July 3, 2002
The rebuttal by Don Clower to Fish and Game Chairman Marcus Gibbs' comments follows the pattern of mixing facts with half-truths that we have frequently seen in recent months. Clower strides the political stage in this election season as a sort of modern combination of Zeus and Diogenes to the delight of the editorial board rooms, but unfortunately the facts are the casualty.At the discussion with Sando, Chairman Gibbs did not offer the director a choice of take $50,000 and resign or be fired. Clower's statement is simply not true. The chairman's statements were that he felt the commission would agree to continuation of salary and benefits for six months if he intended to resign. The votes to fire the director were not there in any case, so the "or be fired" allegation is without basis.
Having said that, I would note that Clower's rebuttal is simply an evasion of each point noted by Chairman Gibbs.
Clower excuses his record on motions to go into executive session by saying they "were only to start the meeting." Why would anyone make a motion to do something he feels would result in inappropriate discussions? Why would he not speak up in any session where he felt the topic was not legitimate?
Apparently Clower feels that the Legislature can perform its function only with advance approval of the commission. Unfortunately for his feelings, the elected representatives of the state's citizens have the legal role of enacting the Fish and Game annual budget, including legislative direction. The $300,000 project he finds so disturbing was legally enacted, and it is the commission's obligation to ensure it is carried out - whether or not he thinks the cart was in front of the horse.
In a somewhat similar vein, Clower sidesteps his dramatic shift in position on the grizzly bear plan. He had strong concerns that were incorporated in the commission's recommendations to the Legislature. At the last minute, however, when faced with the position of those favoring expansion of grizzly range, and whose support he desired, he took the tack of objecting to any commission recommendations for changes in the draft plan.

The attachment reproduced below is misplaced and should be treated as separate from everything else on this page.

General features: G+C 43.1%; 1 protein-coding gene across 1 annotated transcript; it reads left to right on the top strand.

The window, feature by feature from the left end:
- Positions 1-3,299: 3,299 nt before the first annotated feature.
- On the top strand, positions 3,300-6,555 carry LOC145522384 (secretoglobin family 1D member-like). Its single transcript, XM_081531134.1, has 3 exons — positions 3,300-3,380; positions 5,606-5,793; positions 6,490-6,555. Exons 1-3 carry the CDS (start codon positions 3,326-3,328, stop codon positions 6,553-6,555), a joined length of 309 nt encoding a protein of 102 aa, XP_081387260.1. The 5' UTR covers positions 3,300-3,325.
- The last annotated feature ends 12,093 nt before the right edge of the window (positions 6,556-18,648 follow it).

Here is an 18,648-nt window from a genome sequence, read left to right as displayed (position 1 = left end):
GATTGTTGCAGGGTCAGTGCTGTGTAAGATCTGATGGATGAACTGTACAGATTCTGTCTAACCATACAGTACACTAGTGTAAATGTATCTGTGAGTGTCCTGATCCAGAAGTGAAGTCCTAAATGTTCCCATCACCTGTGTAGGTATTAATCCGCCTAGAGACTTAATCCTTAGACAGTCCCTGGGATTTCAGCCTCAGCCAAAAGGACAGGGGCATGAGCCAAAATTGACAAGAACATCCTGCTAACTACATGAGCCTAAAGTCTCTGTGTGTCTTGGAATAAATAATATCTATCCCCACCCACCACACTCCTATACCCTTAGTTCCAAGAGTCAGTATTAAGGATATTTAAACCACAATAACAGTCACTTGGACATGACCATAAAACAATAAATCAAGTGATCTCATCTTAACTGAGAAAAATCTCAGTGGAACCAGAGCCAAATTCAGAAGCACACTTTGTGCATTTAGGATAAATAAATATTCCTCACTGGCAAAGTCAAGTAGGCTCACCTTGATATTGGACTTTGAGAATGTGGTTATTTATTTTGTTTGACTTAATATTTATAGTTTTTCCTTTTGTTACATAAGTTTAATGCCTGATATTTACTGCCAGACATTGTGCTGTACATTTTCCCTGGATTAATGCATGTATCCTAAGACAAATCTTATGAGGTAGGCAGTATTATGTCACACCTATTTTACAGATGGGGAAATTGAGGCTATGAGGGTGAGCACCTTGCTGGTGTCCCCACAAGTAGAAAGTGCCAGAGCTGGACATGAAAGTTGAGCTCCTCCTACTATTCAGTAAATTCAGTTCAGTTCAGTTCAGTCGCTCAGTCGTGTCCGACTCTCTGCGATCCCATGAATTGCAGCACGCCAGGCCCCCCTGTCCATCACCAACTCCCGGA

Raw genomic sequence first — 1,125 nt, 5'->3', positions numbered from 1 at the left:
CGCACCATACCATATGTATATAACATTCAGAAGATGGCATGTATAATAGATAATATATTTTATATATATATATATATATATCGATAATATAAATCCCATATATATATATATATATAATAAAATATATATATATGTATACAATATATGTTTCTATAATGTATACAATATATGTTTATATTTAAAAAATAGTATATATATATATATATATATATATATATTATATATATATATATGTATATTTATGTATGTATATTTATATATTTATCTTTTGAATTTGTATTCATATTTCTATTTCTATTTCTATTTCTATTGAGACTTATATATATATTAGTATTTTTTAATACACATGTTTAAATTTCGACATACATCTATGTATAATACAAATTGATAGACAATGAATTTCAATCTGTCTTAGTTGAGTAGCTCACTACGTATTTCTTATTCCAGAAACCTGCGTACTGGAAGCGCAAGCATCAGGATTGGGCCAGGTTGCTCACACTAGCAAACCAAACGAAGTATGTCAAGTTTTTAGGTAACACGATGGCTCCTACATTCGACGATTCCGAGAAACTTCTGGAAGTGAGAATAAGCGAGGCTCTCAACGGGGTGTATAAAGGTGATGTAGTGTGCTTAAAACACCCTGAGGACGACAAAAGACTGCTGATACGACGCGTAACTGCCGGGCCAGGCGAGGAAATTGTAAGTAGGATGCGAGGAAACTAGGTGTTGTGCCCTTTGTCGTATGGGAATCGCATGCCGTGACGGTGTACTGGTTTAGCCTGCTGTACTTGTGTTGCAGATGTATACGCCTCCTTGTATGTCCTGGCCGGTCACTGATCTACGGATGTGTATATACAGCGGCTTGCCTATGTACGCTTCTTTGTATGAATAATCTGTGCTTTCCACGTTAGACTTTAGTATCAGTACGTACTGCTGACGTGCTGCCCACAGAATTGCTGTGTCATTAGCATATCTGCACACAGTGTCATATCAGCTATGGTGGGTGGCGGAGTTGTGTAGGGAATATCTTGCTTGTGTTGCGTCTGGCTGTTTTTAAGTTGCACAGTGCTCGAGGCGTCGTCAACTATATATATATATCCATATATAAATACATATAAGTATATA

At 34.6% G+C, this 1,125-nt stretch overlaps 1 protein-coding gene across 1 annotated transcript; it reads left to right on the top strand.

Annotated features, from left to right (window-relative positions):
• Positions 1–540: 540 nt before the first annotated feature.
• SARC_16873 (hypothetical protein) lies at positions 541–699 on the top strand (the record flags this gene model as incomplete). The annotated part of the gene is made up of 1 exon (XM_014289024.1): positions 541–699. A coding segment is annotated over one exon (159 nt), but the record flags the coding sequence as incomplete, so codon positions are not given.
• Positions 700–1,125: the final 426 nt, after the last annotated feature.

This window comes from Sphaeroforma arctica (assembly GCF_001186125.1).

Clower's sole response on large predator management was to point out that in one other location electronic calls for lion hunting are authorized. He doesn't respond to the increases in quotas in the region he represents. He is also silent on his personally managed small predator trapping project, which was opposed by department personnel.
Strangely, Clower now praises the voting pattern of the commission. He says more than 75 percent of the votes have been unanimous, and that is "quite a statement about working toward the same goals." Actually, it's more like 95 percent of the votes have been unanimous.
But, given this sudden praise for the commission votes, one does have to wonder about his previous statements to the media on the same question. Not long ago he excused his voting record as simply an effort on his part to get along with the commissioners. Which is it? Working together or just getting along?
Then too, if he feels the commissioners are working so well toward the same goals, one has to really wonder what all the fuss is about. What needs to be "reformed"? Why his initiative in the first place? Or, is this simply the time to spread a little sugar instead of throwing bombs?
Regardless, the question remains - what does Clower actually stand for and why doesn't the press ask him? Does he favor managing predators at a level necessary to maintain and restore our game? Does he favor or oppose breaching the Snake River dams? Does he feel the Legislature and chief executive of Idaho are responsible for the water policies of the state? Should the state of Idaho speak with one voice on crucial policies? Does he favor grizzly bear importation and expansion of grizzly range? Does he support the department director and his management decisions to date?
These and other questions are the real issues. None of the other commissioners has a problem with simple yes or no answers. The positions of most of us are on the record. But where Clower stands remains a mystery.
Burns represents Region VII on the Idaho Fish and Game Commission.
This editorial originally appeared in the Idaho Falls Post